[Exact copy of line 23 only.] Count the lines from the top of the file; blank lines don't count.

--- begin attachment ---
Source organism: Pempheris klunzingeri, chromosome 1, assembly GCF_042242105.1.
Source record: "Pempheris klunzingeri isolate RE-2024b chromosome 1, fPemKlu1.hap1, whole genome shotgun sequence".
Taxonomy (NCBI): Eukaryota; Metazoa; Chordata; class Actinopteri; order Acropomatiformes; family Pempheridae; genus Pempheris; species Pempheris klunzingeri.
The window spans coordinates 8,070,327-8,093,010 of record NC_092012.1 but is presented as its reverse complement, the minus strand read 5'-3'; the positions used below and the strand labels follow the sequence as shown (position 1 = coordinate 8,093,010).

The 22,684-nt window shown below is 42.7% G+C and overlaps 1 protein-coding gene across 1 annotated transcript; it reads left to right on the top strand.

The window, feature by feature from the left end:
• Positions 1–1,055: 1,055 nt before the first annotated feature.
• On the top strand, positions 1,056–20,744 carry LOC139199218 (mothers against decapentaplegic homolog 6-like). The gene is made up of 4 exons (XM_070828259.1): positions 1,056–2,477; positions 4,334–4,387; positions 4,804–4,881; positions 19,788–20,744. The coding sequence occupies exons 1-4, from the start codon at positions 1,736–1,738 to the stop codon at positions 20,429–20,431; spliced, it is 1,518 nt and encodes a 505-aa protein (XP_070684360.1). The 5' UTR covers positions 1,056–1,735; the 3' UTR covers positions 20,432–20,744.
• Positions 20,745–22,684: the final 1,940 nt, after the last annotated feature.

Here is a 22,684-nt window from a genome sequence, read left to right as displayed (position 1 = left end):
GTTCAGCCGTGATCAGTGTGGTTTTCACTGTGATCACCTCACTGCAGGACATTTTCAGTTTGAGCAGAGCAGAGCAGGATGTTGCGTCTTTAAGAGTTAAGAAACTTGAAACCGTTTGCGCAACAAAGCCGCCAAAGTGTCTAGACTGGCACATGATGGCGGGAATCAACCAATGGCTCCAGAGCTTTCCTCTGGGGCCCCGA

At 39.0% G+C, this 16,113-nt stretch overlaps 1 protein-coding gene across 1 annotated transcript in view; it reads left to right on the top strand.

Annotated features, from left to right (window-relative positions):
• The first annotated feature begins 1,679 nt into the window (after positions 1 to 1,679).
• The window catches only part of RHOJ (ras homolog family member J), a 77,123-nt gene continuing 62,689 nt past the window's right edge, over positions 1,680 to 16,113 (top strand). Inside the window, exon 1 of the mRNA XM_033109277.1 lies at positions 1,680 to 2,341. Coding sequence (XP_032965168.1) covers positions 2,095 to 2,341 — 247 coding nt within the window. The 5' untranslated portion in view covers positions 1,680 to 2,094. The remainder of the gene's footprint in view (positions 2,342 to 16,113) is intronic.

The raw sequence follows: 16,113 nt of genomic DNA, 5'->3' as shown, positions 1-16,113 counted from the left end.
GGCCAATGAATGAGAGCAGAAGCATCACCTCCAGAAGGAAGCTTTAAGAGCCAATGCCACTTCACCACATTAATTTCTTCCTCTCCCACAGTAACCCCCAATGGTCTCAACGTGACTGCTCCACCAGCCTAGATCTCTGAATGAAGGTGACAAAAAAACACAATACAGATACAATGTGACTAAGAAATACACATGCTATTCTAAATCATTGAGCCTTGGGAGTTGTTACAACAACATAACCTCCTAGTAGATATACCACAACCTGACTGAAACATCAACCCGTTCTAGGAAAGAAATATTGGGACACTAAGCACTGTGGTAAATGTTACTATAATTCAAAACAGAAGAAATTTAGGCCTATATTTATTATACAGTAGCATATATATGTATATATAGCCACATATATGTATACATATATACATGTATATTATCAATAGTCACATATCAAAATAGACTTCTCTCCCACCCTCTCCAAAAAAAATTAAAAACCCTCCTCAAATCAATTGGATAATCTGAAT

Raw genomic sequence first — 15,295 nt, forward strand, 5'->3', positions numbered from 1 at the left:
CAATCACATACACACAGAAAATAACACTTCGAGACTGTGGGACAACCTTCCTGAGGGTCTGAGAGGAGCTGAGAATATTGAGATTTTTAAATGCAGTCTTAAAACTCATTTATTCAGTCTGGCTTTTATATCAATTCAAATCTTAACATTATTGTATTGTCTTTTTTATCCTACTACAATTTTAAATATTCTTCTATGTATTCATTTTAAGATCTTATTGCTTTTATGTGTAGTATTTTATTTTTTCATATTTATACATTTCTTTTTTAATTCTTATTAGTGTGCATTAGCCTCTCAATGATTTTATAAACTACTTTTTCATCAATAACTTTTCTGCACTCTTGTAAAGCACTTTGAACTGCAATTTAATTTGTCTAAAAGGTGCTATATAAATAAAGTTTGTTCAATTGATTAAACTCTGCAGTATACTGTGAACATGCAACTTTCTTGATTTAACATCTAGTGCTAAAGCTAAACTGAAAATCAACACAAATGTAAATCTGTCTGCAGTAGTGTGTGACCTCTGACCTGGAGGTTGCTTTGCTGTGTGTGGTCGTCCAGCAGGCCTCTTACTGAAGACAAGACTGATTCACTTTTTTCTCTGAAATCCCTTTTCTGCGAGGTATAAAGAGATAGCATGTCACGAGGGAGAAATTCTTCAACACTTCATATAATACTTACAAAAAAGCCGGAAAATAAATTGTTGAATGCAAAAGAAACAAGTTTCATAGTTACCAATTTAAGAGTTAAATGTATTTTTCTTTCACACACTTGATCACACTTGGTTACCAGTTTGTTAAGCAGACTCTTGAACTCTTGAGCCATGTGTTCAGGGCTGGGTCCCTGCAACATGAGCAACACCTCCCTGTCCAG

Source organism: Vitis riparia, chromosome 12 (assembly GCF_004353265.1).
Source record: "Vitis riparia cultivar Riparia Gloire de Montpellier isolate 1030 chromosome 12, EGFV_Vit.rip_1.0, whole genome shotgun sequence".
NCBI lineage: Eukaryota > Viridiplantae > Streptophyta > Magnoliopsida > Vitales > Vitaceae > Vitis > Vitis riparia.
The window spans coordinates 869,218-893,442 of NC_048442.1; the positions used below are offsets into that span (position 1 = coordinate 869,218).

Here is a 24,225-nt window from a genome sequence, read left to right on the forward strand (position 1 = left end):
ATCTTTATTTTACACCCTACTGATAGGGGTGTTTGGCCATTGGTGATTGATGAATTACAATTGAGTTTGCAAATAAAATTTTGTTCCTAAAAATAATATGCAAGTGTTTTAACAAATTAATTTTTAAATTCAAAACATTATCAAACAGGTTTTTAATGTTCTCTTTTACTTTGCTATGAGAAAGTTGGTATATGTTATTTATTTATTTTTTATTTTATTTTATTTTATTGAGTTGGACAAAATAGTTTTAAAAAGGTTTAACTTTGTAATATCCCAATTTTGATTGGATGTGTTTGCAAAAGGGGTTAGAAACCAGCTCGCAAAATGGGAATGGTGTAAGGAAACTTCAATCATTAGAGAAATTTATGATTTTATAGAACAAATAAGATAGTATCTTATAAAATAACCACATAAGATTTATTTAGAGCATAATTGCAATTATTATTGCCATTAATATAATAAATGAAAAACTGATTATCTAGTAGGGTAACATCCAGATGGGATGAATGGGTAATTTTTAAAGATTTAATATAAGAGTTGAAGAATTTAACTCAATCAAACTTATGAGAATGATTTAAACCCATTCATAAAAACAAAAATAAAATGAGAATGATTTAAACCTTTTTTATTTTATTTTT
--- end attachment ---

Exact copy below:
The window spans coordinates 869,218-893,442 of NC_048442.1; the positions used below are offsets into that span (position 1 = coordinate 869,218).